This discussed the question of Jaap Van Oosterom's world correspondence chess titles, and who might have illicitly helped him win them. The comment draws our attention to a passage from the recent New In Chess eulogy to Van Oosterom
the author of which is Dirk Jan Ten Geuzendam.
The passage referred to is this one.
Let's take, for instance, this:
Needless to say, he used all the advice he could get.What does this mean?
See, it wouldn't normally be "needless to say" that a world correspondence champion used all the advice he could get - rather the opposite. So why "needless to say" here?
I assume it's because "used all the advice he could get" is a euphemism, that Dirk is tacitly accepting saying that Van Oosterom went beyond the rules in the help that he received, and therefore he cheated to win those titles. OK, but if that's so, why not say so? It's not a small thing. It's not a joke.
It's not a joke if somebody wins a title by cheating, it's a scandal. Dirk writes: "correspondence chess requires patience and tournaments take ages" - that's so for the other players, not just for billionaire chess sponsors. Their time and patience is robbed from them if another player cheats. To pass over this scandal with a little quip is to cheat them once again. The inability to write plainly on this matter cheats the readers, too.
Dirk also writes, of Jeroen Piket:
in actual fact, he was never involved in any of the correspondence games.Let's have a think about "in actual fact".
What does it mean, when Dirk writes "in actual fact"? If he has enough knowledge of what happened to use the term "fact", to say, with a high degree of certainty that Piket was not involved, that's fine. Good. I'm glad for Jeroen Piket's sake to hear it.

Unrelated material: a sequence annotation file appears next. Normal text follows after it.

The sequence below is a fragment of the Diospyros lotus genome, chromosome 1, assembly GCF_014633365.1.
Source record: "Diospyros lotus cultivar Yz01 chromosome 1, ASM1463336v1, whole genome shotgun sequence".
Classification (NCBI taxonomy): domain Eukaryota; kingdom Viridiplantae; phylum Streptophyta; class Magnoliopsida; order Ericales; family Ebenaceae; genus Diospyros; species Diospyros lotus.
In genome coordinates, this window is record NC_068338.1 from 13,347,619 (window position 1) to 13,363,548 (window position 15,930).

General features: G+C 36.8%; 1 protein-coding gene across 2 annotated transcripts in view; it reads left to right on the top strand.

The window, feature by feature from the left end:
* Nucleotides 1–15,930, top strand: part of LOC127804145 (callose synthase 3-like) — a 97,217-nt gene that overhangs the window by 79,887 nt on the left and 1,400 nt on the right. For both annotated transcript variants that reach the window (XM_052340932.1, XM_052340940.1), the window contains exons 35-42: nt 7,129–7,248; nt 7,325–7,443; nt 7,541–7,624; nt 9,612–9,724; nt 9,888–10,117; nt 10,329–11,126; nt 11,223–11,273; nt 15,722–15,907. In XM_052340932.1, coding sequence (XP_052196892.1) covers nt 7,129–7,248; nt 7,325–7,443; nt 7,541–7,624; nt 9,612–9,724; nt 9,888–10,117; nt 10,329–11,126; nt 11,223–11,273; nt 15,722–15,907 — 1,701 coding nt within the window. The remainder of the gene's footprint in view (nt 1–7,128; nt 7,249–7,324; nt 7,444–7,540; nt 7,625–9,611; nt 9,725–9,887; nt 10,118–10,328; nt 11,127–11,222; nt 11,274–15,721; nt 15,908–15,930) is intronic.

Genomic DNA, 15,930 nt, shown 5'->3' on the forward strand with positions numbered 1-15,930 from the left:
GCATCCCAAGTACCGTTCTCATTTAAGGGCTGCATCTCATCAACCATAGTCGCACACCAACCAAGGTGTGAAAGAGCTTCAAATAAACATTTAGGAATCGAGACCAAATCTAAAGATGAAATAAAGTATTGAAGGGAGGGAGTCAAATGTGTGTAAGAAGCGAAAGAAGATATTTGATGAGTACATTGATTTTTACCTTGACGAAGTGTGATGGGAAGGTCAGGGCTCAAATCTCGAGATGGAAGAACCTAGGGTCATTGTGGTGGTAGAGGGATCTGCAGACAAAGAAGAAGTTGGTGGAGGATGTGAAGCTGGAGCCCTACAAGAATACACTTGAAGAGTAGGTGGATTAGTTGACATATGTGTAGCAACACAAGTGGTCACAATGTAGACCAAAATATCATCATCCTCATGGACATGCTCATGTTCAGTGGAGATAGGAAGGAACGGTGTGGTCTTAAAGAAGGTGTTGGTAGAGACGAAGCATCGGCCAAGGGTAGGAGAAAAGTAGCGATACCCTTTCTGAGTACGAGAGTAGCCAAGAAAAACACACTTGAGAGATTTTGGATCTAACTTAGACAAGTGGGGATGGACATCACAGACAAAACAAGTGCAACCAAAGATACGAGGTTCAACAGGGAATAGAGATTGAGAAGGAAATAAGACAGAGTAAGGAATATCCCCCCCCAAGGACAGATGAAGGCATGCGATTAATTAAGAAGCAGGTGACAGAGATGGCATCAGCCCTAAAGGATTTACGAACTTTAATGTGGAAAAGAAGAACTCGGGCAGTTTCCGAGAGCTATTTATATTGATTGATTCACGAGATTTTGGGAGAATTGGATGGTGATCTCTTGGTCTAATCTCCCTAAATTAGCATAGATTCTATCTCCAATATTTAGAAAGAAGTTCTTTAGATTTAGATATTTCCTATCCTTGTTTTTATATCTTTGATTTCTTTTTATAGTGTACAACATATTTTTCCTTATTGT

But how does he know? If Dirk has enough inside knowledge to exonerate Piket, what other inside knowledge does he have? To whose "advice" did Van Oosterom have paid access? Alternatively it could be that Dirk doesn't know any more than the rest of us, other than having heard the same gossip, but if that's the case he doesn't know enough to deliver the verdict that he does.
I guess we don't get to know what Dirk knows, or what he doesn't. Because Dirk's whole approach is to treat it as a joke, hardly worth bothering about apart, of course, from the extremely important task of assuring us of who was not involved. I mean other than that, who cares? So Van Oosterom cheated? So what, says Dirk.
There is also, you'd be right in assuming, not a word in the piece - so full of gushing tributes to his generosity - about tax evasion, about Van Oosterom's appearance in the Panama Papers, about anything of that nature. Well, who cares about all that stuff either, says Dirk.
It's Dirk all over. In that posting I recalled at the top of that piece, there's a video of Dirk talking in Norway in 2015 to Silvio Danailov, even then under suspicion for various serious misdeeds, issues which Dirk waves away with the phrase
There are a lot of things going on that are way too complicated for us.Now there are worse chess journalists than Dirk Jan Ten Geuzendam - well, one at least - but really, anybody who talks like that should be in another job. A job where deference and incuriosity aren't such massive impediments to properly serving the public.
This kind of stuff is just embarrassing dross.